Textile arts, crafts, and methods of production on one hand,  and retro computer art and graphics on the other, has a lot in common, when it comes to techniques, limitations, and expressions. How an industrial weaving machine is producing its pattern is eerily similar to how background graphics work in old computers like the atari 2600, NES and c64, making use of patterns and palettes (or interchangeable sets of spools) and line-for-line drawing/weaving, and it’s perhaps not as surprising when you think about the textile industry being the first significant broad scale application for programming. Once you zoom in, you will also notice similarities in how a raster of threads or pixels can  create the illusion of a bigger, more coherent picture, using very similar techniques. Patterns for text and needlepoint and early raster fonts share a striking similarity.

When i held a workshop for kids in designing retro graphics and game concept, a lot of older folks asked where they could download shiru’s NES Screen Tool – they wanted to use it to sketch and share needlework patterns.


Next generation game designers? Photo taken for online publication with guardians’ permission


2001: A time odyssey

This particular song has been almost 17 years in the making. When i was about half my current age and still a teenager, i wrote a couple of songs on spanish guitar (with terrible playing technique) that were heavily inspired by how the castlevania franchise (especially earlier entries, and besides not too many were out back then) fused classical tensions and flavour with modern rock/blues sensibilities. I had noone interested in that type of sound to collaborate with in a band, so the songs got nowhere. Since they do me no good in the back of my head, i just recently elected to rearrange them for the NES. So in a way they’ve come full circle back to the musical medium that inspired me. Naturally, they’re for the gothic platformer project. This way, i’ve accidentally managed to expand the projects’ history retroactively from 2 to 19 years and going, haha.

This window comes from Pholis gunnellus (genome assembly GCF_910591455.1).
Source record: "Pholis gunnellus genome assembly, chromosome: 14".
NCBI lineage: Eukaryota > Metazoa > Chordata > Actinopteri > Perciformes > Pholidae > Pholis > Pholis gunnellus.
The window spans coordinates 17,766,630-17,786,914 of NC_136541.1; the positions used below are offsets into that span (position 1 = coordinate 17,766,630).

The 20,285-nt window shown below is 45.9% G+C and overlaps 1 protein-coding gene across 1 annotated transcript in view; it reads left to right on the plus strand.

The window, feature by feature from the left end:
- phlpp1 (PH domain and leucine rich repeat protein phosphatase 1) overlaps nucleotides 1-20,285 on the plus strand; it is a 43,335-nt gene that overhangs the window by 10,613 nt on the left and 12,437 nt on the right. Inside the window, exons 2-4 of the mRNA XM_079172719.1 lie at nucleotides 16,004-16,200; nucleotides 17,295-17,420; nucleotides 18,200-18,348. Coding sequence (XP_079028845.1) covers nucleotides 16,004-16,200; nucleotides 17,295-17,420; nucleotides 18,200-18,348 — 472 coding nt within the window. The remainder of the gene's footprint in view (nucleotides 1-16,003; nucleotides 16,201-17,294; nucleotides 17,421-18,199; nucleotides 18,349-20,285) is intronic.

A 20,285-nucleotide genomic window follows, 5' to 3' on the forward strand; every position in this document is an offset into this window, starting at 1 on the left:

The first rearrangement just got where i want it, so here it is.

As before, feel free to chime in with thematic associations and critique.

Edit: Replaced the old upload with a newer version which made a few things a bit clearer.

Three intentionally de-titled tracks



(Picture not descriptive of any of the tracks, either).

So, here’s track 16, 9, and 8 from the gothic platformer project as they currently are. They loop once before fading out. All are intended for levels.  I’ve chosen not to disclose working titles to free them of pretext. If anyone is taking the time to listen to them, i’m eager to hear what your associations are regarding theme, locale and setting to see if they match my intentions.

Below is a form to let me know directly what you think of each song. If you take the time to fill it out, i’m obliged! Many thanks.

Isometry should lend itself well to horror…

I’m happy and proud to say that i’ve started working with Orab Games on something that should be a bit of a rare bird to the NES library in two regards: A survival horror game… in isometric view!

You’ll explore the nooks and crannies of an institution for the criminally insane, uncovering bad things they’d rather keep away from public awareness.

Here’s a WIP preview of a few patient rooms. patient2_variant2b200patient1_new200

There are more or less a coat of paint over Tims’ original in-game graphics:

Demo of Project Blue RELEASED!